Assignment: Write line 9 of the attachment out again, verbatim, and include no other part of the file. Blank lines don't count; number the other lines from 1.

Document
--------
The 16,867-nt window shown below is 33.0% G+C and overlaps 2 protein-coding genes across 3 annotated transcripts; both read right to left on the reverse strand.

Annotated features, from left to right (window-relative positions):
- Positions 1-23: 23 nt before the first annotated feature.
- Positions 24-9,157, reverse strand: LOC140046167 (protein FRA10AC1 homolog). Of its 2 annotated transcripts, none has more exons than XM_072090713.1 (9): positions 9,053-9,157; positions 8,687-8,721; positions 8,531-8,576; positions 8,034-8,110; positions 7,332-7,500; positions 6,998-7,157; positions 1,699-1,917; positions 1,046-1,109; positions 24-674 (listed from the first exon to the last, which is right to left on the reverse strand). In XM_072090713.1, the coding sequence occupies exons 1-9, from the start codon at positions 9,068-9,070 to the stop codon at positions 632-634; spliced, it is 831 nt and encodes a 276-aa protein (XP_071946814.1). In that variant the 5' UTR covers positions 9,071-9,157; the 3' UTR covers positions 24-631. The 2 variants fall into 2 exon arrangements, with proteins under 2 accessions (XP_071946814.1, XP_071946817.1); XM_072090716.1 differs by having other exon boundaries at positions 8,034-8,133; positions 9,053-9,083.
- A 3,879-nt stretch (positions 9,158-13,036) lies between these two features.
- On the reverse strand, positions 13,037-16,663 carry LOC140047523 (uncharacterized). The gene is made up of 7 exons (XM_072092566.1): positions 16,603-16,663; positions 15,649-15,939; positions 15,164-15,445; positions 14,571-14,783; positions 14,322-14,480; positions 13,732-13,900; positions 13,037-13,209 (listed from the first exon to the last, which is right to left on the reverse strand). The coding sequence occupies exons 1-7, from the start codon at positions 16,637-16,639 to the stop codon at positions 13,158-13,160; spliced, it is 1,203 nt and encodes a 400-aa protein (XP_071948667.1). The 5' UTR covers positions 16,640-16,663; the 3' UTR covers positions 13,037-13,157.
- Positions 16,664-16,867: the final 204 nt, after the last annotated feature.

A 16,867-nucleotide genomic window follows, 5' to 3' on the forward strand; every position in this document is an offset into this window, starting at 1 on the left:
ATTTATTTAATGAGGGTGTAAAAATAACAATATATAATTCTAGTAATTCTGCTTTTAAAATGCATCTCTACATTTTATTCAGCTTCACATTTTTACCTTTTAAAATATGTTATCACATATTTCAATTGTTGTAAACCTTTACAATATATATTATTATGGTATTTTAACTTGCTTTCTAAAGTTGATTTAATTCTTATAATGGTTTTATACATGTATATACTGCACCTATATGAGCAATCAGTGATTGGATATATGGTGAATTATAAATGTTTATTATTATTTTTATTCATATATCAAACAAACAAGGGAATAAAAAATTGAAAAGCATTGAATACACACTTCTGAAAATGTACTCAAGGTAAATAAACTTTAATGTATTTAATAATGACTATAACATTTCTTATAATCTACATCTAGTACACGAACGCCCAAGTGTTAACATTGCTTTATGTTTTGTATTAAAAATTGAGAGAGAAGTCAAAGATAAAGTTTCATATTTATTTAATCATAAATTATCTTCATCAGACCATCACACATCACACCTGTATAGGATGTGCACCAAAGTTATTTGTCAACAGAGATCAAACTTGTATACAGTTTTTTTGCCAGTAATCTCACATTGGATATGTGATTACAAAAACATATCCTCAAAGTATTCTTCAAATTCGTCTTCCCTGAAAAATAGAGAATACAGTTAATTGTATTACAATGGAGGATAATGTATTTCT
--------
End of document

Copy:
ATTTATTTAATGAGGGTGTAAAAATAACAATATATAATTCTAGTAATTCTGCTTTTAAAATGCATCTCTACATTTTATTCAGCTTCACATTTTTACCTTTTAAAATATGTTATCACATATTTCAATTGTTGTAAACCTTTACAATATATATTATTATGGTATTTTAACTTGCTTTCTAAAGTTGATTTAATTCTTATAATGGTTTTATACATGTATATACTGCACCTATATGAGCAATCAGTGATTGGATATATGGTGAATTATAAATGTTTATTATTATTTTTATTCATATATCAAACAAACAAGGGAATAAAAAATTGAAAAGCATTGAATACACACTTCTGAAAATGTACTCAAGGTAAATAAACTTTAATGTATTTAATAATGACTATAACATTTCTTATAATCTACATCTAGTACACGAACGCCCAAGTGTTAACATTGCTTTATGTTTTGTATTAAAAATTGAGAGAGAAGTCAAAGATAAAGTTTCATATTTATTTAATCATAAATTATCTTCATCAGACCATCACACATCACACCTGTATAGGATGTGCACCAAAGTTATTTGTCAACAGAGATCAAACTTGTATACAGTTTTTTTGCCAGTAATCTCACATTGGATATGTGATTACAAAAACATATCCTCAAAGTATTCTTCAAATTCGTCTTCCCTGAAAAATAGAGAATACAGTTAATTGTATTACAATGGAGGATAATGTATTTCT